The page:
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GRDadof3

Should West Michigan consider itself part of Chicagoland?

Should West Michigan, particularly Grand Rapids, consider itself part of Chicagoland?   80 members have voted

  1. 1. Should we identify with Greater Chicagoland?

    • Yes, anything to differentiate from Michigan
      2
    • Yes, for other reasons...
      7
    • No, too far away
      41
    • No, for other reasons...
      33
    • Maybe, and here's why...
      2
    • Other
      0

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35 posts in this topic


One aspect that I tend to agree with is that State lines have become less relevant in a global economy. The things we share with Southeast Michigan can pretty much be relegated to road building and state programs. It pretty much ends there, as commerce does not stop at the state line.

However, we are not even remotely linked to Chicagoland via our infrastructure.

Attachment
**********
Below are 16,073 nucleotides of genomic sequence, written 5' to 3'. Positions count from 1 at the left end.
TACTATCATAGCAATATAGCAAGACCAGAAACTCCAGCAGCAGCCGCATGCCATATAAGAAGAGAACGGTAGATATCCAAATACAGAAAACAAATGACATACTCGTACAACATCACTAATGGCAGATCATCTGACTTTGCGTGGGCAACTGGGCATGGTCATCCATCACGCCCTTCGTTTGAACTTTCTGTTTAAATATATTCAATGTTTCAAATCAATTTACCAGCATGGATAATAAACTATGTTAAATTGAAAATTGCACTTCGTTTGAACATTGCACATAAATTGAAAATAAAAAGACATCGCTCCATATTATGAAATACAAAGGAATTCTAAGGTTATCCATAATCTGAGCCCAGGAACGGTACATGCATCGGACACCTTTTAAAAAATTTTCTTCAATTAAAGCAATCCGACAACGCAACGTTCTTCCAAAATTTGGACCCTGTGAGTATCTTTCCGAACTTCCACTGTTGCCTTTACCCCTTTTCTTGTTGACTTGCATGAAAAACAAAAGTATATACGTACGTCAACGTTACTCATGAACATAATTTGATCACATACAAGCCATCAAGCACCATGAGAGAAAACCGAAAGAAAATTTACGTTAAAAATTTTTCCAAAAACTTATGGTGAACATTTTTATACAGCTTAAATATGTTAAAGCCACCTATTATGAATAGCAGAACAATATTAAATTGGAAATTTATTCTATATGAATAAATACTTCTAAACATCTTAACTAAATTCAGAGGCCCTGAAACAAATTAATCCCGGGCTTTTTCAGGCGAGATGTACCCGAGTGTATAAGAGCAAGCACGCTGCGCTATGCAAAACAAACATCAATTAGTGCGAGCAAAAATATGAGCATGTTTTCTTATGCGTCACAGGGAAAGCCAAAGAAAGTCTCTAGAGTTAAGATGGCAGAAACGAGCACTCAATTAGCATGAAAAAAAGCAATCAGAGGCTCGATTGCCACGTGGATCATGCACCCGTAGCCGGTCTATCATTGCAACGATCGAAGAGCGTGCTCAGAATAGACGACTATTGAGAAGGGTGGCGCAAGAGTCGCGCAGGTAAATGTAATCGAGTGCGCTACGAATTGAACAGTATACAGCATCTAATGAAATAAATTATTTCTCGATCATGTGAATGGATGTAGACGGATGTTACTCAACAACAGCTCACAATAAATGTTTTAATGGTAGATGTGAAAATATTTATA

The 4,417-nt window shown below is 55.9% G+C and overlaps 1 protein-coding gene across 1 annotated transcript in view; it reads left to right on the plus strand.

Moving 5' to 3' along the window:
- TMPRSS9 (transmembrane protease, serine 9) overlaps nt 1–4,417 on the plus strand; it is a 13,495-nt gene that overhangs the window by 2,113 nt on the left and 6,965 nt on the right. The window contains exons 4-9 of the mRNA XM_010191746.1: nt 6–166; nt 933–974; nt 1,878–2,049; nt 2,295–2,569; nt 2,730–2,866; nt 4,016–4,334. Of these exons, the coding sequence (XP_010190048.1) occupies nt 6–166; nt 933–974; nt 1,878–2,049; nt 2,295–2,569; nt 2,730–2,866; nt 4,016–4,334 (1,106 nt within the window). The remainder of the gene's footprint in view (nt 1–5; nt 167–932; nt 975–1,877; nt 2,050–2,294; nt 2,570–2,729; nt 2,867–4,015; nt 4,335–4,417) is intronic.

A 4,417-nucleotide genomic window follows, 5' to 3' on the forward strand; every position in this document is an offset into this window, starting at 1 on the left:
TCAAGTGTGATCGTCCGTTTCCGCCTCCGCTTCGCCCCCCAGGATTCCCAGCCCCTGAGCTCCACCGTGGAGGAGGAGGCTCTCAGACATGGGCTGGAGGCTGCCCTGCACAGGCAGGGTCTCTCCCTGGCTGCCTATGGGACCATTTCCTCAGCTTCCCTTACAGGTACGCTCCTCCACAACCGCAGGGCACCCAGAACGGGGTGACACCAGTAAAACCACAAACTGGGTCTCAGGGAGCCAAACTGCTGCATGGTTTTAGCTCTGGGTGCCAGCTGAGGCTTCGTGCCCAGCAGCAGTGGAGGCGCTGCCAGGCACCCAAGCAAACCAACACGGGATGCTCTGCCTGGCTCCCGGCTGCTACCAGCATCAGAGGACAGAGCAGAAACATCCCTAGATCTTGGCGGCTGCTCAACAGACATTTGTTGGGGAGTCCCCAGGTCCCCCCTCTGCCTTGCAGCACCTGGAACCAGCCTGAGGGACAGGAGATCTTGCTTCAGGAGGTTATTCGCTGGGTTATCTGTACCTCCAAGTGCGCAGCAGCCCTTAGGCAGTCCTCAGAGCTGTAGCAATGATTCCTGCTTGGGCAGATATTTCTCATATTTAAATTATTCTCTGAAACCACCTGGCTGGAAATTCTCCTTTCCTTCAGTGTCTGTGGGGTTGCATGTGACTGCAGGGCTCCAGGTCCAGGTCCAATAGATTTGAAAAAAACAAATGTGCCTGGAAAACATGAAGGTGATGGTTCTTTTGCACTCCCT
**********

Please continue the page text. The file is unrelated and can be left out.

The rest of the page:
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No.

W. Michigan needs to stop trying to live vicariously through some far away city that doesn't give a darn about us, or looks down on us, and learn to make its own identity.

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Not with a city. But I could see us identifying with more of a "corridor" which is how many areas are identified these days.

From my perspective, we are more tied to Milwaukee, Chicago, and Indianapolis as a grouping. But all of those are indirect ties. Indy and Grand Rapids are more alike in feel to me than Detroit and GR.

I tend to look at things by where people are moving to (and from) and why (outside of the job factor).

So I may be a little off base.

But, using our numbers from last year,

The top choices for relocation out of West Michigan: